Rhovanil US Nat serves as a drop-in 1:1 replacement for artificial vanillin, without any off notes, the company says.
Photo © iStockphoto.com/Ekspansio
A new natural vanillin ingredient makes it easy for formulators to replace synthetic vanillin. Vanillin and ethyl vanillin ingredients supplier Solvay (Princeton, NJ) introduced the natural vanillin, called Rhovanil US Nat, at the Institute of Food Technologists’ Annual Meeting and Food Expo in July.
Edouard Janssen, Solvay’s vice president/general manager, aroma performance, North and Latin Americas, explained how the new ingredient is an extension of Solvay’s flagship artificial vanillin ingredient range, Rhovanil.
“Rhovanil has been our flagship brand for artificial vanillin for up to 130 years,” Janssen said. He said that the new ingredient, Rhovanil US Nat, was “designed for the U.S. and North American market because it specifically matches the requirements to be natural in that market.”
In August, Solvay announced Rhovanil US Nat gained GRAS approval from the Flavor and Extract Manufacturers Association of the United States (FEMA), meaning Rhovanil US Nat is considered a safe flavor ingredient for food and beverages in the U.S. The ingredient meets FDA standards for “natural vanillin” (21 CFR 101.22), “vanillin” (FEMA GRAS 3107), and “natural flavor.” It is non-GMO, allergen free, and kosher and halal certified.
Compared to other natural vanillin ingredients on the market, which may have smoky, clove, or spicy flavors or off notes, Rhovanil US Nat is creamy and milky, Janssen said. As such, he noted, it serves as a drop-in 1:1 replacement for artificial vanillin.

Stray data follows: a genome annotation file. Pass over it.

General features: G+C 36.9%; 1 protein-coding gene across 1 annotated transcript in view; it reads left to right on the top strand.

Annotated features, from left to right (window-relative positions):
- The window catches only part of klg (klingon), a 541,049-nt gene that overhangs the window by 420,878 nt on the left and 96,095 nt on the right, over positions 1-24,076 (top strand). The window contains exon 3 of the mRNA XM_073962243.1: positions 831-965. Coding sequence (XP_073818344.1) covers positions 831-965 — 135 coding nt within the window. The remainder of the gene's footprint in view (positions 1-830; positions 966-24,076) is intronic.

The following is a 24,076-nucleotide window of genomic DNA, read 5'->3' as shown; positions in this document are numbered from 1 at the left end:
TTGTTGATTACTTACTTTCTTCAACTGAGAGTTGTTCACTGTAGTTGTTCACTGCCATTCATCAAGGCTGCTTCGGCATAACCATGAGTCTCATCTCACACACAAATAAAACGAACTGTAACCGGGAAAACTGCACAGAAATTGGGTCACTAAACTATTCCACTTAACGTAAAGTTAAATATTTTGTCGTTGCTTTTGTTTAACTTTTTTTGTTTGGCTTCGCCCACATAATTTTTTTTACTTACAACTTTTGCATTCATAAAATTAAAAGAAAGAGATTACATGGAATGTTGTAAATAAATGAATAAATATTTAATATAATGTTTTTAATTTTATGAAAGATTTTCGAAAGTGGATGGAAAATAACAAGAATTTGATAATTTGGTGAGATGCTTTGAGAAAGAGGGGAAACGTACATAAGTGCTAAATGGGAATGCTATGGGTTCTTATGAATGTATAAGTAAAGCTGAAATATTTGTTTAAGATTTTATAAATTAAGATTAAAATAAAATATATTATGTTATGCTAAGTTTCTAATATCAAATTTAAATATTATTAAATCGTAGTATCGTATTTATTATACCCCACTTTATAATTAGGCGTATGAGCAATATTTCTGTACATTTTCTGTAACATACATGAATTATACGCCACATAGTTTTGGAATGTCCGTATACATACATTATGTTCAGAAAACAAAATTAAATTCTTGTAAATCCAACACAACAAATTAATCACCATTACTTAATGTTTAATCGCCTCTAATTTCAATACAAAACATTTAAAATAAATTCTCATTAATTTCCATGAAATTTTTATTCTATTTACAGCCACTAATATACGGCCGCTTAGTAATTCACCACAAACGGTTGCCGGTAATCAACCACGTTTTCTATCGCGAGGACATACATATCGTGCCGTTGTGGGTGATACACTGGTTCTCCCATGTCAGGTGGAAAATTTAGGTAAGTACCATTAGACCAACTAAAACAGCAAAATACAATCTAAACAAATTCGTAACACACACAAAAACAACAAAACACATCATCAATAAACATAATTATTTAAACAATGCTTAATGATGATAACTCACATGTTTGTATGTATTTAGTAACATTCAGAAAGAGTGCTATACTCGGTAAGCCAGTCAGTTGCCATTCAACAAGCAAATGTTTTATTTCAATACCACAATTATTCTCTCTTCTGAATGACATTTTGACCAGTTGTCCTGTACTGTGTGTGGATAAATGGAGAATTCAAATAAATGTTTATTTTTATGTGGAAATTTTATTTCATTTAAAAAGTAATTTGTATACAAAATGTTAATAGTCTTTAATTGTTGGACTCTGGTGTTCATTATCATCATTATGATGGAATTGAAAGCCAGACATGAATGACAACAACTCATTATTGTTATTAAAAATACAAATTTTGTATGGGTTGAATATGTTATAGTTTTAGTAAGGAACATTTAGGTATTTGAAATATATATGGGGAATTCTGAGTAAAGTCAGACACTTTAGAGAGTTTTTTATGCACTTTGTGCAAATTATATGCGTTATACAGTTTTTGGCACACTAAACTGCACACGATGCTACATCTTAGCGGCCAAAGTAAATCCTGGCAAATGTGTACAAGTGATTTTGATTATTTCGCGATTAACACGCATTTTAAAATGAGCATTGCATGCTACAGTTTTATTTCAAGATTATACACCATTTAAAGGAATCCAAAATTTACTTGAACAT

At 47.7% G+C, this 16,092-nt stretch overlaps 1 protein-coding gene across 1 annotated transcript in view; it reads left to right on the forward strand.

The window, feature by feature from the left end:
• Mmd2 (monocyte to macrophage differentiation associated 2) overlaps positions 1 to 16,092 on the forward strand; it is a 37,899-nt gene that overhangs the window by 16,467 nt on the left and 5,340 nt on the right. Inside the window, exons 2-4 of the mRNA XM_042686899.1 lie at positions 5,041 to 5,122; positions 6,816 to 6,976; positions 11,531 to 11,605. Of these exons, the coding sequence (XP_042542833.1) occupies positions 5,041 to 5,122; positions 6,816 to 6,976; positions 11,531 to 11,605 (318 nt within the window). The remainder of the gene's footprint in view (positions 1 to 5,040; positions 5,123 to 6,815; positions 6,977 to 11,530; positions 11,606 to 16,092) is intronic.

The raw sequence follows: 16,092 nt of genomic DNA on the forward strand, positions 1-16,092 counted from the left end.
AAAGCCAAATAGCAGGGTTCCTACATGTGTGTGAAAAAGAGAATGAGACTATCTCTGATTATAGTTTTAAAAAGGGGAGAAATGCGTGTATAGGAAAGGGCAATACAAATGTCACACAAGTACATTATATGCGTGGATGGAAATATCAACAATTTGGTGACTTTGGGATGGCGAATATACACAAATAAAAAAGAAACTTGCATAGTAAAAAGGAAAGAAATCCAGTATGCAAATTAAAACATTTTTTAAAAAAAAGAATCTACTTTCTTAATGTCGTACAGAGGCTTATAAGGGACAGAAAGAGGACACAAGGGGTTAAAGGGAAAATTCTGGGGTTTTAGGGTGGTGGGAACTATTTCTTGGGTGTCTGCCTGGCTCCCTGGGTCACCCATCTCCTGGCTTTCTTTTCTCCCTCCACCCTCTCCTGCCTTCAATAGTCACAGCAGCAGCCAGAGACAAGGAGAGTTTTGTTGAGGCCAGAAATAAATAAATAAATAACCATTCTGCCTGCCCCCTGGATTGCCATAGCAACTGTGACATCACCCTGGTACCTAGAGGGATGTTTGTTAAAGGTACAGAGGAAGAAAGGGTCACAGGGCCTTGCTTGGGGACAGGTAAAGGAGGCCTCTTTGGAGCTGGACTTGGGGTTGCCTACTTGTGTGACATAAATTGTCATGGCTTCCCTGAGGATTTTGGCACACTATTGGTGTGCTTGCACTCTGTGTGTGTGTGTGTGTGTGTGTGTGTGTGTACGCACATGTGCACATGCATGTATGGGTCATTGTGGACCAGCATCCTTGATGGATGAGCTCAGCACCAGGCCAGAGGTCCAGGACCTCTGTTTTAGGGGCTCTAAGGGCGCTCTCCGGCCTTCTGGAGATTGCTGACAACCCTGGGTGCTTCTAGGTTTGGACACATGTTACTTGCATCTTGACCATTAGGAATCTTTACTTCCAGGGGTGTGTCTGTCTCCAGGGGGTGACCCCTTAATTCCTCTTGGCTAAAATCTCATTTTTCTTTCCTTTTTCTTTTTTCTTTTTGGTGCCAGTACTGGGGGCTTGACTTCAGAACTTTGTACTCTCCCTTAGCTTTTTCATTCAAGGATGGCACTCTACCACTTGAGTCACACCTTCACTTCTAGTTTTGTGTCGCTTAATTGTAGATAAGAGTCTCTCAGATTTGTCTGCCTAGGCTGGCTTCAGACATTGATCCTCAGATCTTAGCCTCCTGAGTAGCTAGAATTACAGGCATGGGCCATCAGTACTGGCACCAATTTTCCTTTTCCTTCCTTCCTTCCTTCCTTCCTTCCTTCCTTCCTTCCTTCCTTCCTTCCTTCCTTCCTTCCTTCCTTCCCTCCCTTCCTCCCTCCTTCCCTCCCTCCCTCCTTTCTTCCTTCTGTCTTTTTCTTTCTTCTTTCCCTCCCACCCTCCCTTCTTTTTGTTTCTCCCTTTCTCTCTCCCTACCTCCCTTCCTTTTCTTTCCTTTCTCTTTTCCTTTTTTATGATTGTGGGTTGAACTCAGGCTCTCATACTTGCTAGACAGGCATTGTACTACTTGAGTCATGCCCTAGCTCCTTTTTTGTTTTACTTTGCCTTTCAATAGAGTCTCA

The ingredient, he said, was three years in development. It’s produced from bio-based guaiaco (Guaiacum officinale L.) and is 99.5% pure, the company says. It can be used in many applications, including chocolate, confectionery, bakery, and beverages.
Vanillin is the main flavoring component of the vanilla bean. Of Rhovanil US Nat, Solvay says, “This latest vanillin ingredient will allow manufacturers to label products as ‘natural’ but at a fraction of the cost of vanilla bean extract.”
Moreover, Janssen said, in the volatile vanilla and vanillin market, the ingredient’s authenticity is backed by carbon-14 radio analysis to verify its natural origin and C13 isotopic deviation testing to confirm its specific isotopic profile and prove that it is unadulterated.